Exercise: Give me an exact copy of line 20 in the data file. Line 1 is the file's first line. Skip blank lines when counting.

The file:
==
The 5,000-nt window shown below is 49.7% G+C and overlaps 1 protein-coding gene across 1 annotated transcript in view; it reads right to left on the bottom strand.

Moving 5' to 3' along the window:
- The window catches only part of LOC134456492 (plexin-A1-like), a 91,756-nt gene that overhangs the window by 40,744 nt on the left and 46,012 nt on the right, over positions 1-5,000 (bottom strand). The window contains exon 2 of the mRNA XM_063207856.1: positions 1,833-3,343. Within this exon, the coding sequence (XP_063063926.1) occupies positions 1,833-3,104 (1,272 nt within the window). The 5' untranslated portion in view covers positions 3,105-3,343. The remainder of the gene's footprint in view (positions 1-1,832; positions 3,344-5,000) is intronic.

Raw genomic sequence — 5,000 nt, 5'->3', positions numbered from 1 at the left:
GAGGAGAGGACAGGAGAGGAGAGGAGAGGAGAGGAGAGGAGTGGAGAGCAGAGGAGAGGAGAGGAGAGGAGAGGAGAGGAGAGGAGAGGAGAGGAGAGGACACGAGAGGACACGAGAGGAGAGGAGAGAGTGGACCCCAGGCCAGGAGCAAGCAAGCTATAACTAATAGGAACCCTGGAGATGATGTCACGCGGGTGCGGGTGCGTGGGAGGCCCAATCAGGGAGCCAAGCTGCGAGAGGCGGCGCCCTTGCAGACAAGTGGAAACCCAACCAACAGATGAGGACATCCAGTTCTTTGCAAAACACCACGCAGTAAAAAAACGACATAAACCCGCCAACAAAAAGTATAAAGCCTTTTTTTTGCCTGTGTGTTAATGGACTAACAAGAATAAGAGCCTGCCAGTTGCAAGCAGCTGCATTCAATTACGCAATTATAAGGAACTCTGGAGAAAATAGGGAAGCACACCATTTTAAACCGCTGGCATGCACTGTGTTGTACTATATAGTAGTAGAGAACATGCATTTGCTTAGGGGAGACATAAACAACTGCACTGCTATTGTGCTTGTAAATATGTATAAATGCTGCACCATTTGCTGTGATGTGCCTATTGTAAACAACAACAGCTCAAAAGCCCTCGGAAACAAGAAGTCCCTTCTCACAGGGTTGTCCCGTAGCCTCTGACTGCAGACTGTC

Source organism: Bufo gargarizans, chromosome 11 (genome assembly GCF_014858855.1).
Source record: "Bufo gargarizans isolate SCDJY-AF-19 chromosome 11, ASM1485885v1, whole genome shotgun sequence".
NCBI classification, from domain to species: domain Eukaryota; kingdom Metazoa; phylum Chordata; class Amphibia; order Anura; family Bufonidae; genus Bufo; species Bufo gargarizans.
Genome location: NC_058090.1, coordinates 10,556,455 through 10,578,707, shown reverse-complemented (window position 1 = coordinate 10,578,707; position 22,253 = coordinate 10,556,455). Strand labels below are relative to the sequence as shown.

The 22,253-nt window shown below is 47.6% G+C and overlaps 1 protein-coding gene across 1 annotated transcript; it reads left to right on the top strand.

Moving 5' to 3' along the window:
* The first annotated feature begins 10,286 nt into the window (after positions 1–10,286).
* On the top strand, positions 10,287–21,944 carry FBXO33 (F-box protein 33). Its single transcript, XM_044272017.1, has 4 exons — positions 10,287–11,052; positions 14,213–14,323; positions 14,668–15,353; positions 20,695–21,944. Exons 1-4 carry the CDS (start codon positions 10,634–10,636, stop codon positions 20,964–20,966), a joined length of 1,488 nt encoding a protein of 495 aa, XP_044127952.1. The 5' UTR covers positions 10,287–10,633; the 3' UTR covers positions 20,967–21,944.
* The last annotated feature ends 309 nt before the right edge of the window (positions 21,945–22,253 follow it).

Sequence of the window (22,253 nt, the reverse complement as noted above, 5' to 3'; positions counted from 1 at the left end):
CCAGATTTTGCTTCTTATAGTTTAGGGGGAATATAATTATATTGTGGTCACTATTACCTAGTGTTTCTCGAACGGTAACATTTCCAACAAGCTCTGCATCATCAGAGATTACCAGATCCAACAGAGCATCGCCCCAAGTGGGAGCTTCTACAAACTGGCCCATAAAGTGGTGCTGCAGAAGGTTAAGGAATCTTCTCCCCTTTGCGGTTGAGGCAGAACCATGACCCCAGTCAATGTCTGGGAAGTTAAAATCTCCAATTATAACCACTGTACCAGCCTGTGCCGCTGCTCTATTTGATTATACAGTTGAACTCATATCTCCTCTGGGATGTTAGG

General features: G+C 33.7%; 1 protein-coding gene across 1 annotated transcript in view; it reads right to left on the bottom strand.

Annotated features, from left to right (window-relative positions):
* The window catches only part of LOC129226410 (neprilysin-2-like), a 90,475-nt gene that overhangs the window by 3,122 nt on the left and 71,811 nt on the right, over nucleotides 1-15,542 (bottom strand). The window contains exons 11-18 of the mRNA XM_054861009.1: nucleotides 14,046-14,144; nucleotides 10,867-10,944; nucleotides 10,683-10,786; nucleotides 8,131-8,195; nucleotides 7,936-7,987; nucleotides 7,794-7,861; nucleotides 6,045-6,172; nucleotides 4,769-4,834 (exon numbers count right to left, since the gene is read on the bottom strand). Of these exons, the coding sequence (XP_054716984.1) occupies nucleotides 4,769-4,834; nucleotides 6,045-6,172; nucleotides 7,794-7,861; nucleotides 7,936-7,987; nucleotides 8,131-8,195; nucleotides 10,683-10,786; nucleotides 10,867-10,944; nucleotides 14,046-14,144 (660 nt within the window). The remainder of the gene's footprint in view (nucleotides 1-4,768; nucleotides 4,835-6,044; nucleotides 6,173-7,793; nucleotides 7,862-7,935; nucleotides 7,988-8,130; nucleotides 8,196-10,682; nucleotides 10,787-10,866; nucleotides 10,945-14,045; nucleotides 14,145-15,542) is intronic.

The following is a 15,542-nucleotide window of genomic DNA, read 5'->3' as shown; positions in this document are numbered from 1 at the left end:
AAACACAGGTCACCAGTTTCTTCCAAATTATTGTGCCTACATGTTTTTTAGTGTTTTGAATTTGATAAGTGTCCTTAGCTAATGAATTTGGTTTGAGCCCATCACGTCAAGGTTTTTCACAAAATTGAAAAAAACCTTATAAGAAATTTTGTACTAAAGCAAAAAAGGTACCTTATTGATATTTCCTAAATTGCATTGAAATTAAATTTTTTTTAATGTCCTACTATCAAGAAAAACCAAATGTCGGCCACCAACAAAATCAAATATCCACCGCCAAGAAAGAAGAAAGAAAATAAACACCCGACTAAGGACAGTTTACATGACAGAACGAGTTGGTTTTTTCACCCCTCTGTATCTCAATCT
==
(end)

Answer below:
The following is a 15,542-nucleotide window of genomic DNA, read 5'->3' as shown; positions in this document are numbered from 1 at the left end: